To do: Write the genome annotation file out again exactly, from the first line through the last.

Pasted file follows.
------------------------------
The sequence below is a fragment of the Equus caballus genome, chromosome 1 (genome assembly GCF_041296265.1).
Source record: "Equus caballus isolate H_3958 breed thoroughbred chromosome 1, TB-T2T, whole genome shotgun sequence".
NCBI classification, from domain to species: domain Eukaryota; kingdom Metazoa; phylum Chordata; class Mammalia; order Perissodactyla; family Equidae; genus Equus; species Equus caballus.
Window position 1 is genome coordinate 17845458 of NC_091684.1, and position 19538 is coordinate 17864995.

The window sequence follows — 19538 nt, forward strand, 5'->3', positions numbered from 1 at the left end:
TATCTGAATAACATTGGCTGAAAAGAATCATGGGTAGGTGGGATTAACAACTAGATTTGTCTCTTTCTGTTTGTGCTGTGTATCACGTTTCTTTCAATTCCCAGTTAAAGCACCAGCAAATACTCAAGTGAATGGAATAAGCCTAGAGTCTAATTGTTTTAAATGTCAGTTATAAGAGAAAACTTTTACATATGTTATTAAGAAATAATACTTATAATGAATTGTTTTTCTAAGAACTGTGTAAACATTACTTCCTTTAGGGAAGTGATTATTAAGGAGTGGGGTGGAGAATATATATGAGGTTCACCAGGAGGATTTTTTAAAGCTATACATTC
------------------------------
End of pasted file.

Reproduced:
The sequence below is a fragment of the Equus caballus genome, chromosome 1 (genome assembly GCF_041296265.1).
Source record: "Equus caballus isolate H_3958 breed thoroughbred chromosome 1, TB-T2T, whole genome shotgun sequence".
NCBI classification, from domain to species: domain Eukaryota; kingdom Metazoa; phylum Chordata; class Mammalia; order Perissodactyla; family Equidae; genus Equus; species Equus caballus.
Window position 1 is genome coordinate 17845458 of NC_091684.1, and position 19538 is coordinate 17864995.

The window sequence follows — 19538 nt, forward strand, 5'->3', positions numbered from 1 at the left end:
TATCTGAATAACATTGGCTGAAAAGAATCATGGGTAGGTGGGATTAACAACTAGATTTGTCTCTTTCTGTTTGTGCTGTGTATCACGTTTCTTTCAATTCCCAGTTAAAGCACCAGCAAATACTCAAGTGAATGGAATAAGCCTAGAGTCTAATTGTTTTAAATGTCAGTTATAAGAGAAAACTTTTACATATGTTATTAAGAAATAATACTTATAATGAATTGTTTTTCTAAGAACTGTGTAAACATTACTTCCTTTAGGGAAGTGATTATTAAGGAGTGGGGTGGAGAATATATATGAGGTTCACCAGGAGGATTTTTTAAAGCTATACATTC